Opportunities to practice historical thinking and reasoning in a made-for-school history-oriented videogame

Taylor M. Kessner, Lauren Mc Arthur Harris

Research output: Contribution to journalArticlepeer-review

4 Scopus citations


Building on the education community's longstanding interest in videogames for learning, and in response to continued calls for more engaging pedagogy in history classrooms, some developers have introduced history-oriented videogames designed specifically to fit within the institutional and resource constraints of traditional classrooms. Nevertheless, little empirical evidence exists concerning such made-for-school history-oriented videogames. Leveraging a view of game mechanics as a form of language, and guided by the assumption from discourse analysis that language operates as a tool offering affordances and constraints for doing work in the world, we conducted a content analysis to identify opportunities to practice historical thinking and reasoning in the made-for-school history-oriented videogame Mission US. We found several in-game moments that invited the use of disciplinary skills, though few that required them. Confirming previous research on videogames for learning, our findings suggest the game may be more appropriately leveraged not on its own but as one part of a broader teaching and learning ecology. We highlight two mechanics, those pertaining to in-game, map-based navigation, and in-game, historically relevant trading, as holding promise for the design of future made-for-school history-oriented videogames. We suggest these findings are valuable to teachers, teacher educators, developers, and researchers.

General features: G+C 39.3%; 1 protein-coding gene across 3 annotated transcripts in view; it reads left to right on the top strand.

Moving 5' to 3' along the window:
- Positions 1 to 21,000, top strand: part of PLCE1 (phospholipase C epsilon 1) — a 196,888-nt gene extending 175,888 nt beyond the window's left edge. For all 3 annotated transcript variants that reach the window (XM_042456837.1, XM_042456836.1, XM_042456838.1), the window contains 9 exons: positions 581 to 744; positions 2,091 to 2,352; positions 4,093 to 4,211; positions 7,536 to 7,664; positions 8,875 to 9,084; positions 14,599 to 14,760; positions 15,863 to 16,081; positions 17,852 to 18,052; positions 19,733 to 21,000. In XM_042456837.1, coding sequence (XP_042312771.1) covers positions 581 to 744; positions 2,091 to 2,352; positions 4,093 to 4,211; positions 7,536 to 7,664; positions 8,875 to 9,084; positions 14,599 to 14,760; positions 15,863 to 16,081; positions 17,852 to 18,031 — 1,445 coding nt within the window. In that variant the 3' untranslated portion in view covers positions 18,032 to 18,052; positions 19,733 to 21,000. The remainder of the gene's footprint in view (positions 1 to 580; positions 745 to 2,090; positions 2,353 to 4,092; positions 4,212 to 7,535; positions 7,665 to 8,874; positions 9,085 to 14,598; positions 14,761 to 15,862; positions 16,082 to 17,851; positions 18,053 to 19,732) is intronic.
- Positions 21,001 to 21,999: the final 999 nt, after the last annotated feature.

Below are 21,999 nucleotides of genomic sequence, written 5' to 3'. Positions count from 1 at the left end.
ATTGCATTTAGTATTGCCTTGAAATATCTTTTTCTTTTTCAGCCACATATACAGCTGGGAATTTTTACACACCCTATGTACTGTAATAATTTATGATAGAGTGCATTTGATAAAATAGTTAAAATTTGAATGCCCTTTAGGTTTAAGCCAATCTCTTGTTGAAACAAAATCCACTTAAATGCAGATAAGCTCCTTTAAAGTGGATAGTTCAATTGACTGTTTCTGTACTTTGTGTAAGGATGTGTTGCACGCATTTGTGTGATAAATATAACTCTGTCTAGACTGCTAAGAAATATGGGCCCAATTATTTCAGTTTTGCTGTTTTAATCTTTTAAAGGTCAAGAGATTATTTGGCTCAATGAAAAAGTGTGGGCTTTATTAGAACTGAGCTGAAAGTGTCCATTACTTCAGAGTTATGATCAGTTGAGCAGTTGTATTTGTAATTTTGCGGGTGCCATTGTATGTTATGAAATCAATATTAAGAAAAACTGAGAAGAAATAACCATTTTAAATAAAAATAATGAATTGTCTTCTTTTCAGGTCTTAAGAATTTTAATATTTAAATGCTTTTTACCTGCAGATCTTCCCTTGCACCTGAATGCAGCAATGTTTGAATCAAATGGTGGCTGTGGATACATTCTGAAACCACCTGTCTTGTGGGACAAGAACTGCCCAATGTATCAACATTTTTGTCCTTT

Original languageEnglish (US)
Article number100545
JournalInternational Journal of Child-Computer Interaction
StatePublished - Dec 2022


  • Elementary education
  • Games
  • History education
  • Secondary education
  • Social studies education

ASJC Scopus subject areas

  • Education
  • Human-Computer Interaction


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